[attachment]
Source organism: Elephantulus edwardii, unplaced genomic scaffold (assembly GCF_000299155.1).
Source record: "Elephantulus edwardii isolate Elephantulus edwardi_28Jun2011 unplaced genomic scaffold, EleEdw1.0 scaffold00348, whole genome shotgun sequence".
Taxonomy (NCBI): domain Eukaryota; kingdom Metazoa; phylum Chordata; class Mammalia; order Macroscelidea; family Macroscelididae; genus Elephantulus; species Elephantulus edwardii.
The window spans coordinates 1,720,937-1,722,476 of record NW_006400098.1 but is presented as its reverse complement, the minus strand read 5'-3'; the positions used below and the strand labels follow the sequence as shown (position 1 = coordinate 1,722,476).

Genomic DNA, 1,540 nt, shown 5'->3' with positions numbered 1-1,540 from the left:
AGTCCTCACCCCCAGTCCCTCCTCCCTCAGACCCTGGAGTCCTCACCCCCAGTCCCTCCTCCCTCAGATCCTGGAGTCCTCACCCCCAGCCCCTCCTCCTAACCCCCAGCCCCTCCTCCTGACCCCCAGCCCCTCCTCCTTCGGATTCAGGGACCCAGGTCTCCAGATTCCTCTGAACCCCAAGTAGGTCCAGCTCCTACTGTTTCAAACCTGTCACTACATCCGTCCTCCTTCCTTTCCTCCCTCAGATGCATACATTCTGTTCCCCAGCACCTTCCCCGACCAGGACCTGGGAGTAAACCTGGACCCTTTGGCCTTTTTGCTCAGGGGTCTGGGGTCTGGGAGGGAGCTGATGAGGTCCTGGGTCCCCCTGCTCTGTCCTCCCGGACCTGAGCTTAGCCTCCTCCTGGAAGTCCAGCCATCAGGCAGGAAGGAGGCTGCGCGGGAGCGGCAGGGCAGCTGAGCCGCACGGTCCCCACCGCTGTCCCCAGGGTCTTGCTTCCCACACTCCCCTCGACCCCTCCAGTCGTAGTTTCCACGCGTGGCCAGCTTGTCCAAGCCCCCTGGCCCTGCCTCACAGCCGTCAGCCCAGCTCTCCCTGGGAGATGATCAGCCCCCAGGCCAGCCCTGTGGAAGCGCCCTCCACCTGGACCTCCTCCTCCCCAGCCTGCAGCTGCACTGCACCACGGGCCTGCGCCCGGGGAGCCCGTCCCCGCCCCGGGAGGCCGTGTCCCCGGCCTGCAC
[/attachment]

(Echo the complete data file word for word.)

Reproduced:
Source organism: Elephantulus edwardii, unplaced genomic scaffold (assembly GCF_000299155.1).
Source record: "Elephantulus edwardii isolate Elephantulus edwardi_28Jun2011 unplaced genomic scaffold, EleEdw1.0 scaffold00348, whole genome shotgun sequence".
Taxonomy (NCBI): domain Eukaryota; kingdom Metazoa; phylum Chordata; class Mammalia; order Macroscelidea; family Macroscelididae; genus Elephantulus; species Elephantulus edwardii.
The window spans coordinates 1,720,937-1,722,476 of record NW_006400098.1 but is presented as its reverse complement, the minus strand read 5'-3'; the positions used below and the strand labels follow the sequence as shown (position 1 = coordinate 1,722,476).

Genomic DNA, 1,540 nt, shown 5'->3' with positions numbered 1-1,540 from the left:
AGTCCTCACCCCCAGTCCCTCCTCCCTCAGACCCTGGAGTCCTCACCCCCAGTCCCTCCTCCCTCAGATCCTGGAGTCCTCACCCCCAGCCCCTCCTCCTAACCCCCAGCCCCTCCTCCTGACCCCCAGCCCCTCCTCCTTCGGATTCAGGGACCCAGGTCTCCAGATTCCTCTGAACCCCAAGTAGGTCCAGCTCCTACTGTTTCAAACCTGTCACTACATCCGTCCTCCTTCCTTTCCTCCCTCAGATGCATACATTCTGTTCCCCAGCACCTTCCCCGACCAGGACCTGGGAGTAAACCTGGACCCTTTGGCCTTTTTGCTCAGGGGTCTGGGGTCTGGGAGGGAGCTGATGAGGTCCTGGGTCCCCCTGCTCTGTCCTCCCGGACCTGAGCTTAGCCTCCTCCTGGAAGTCCAGCCATCAGGCAGGAAGGAGGCTGCGCGGGAGCGGCAGGGCAGCTGAGCCGCACGGTCCCCACCGCTGTCCCCAGGGTCTTGCTTCCCACACTCCCCTCGACCCCTCCAGTCGTAGTTTCCACGCGTGGCCAGCTTGTCCAAGCCCCCTGGCCCTGCCTCACAGCCGTCAGCCCAGCTCTCCCTGGGAGATGATCAGCCCCCAGGCCAGCCCTGTGGAAGCGCCCTCCACCTGGACCTCCTCCTCCCCAGCCTGCAGCTGCACTGCACCACGGGCCTGCGCCCGGGGAGCCCGTCCCCGCCCCGGGAGGCCGTGTCCCCGGCCTGCAC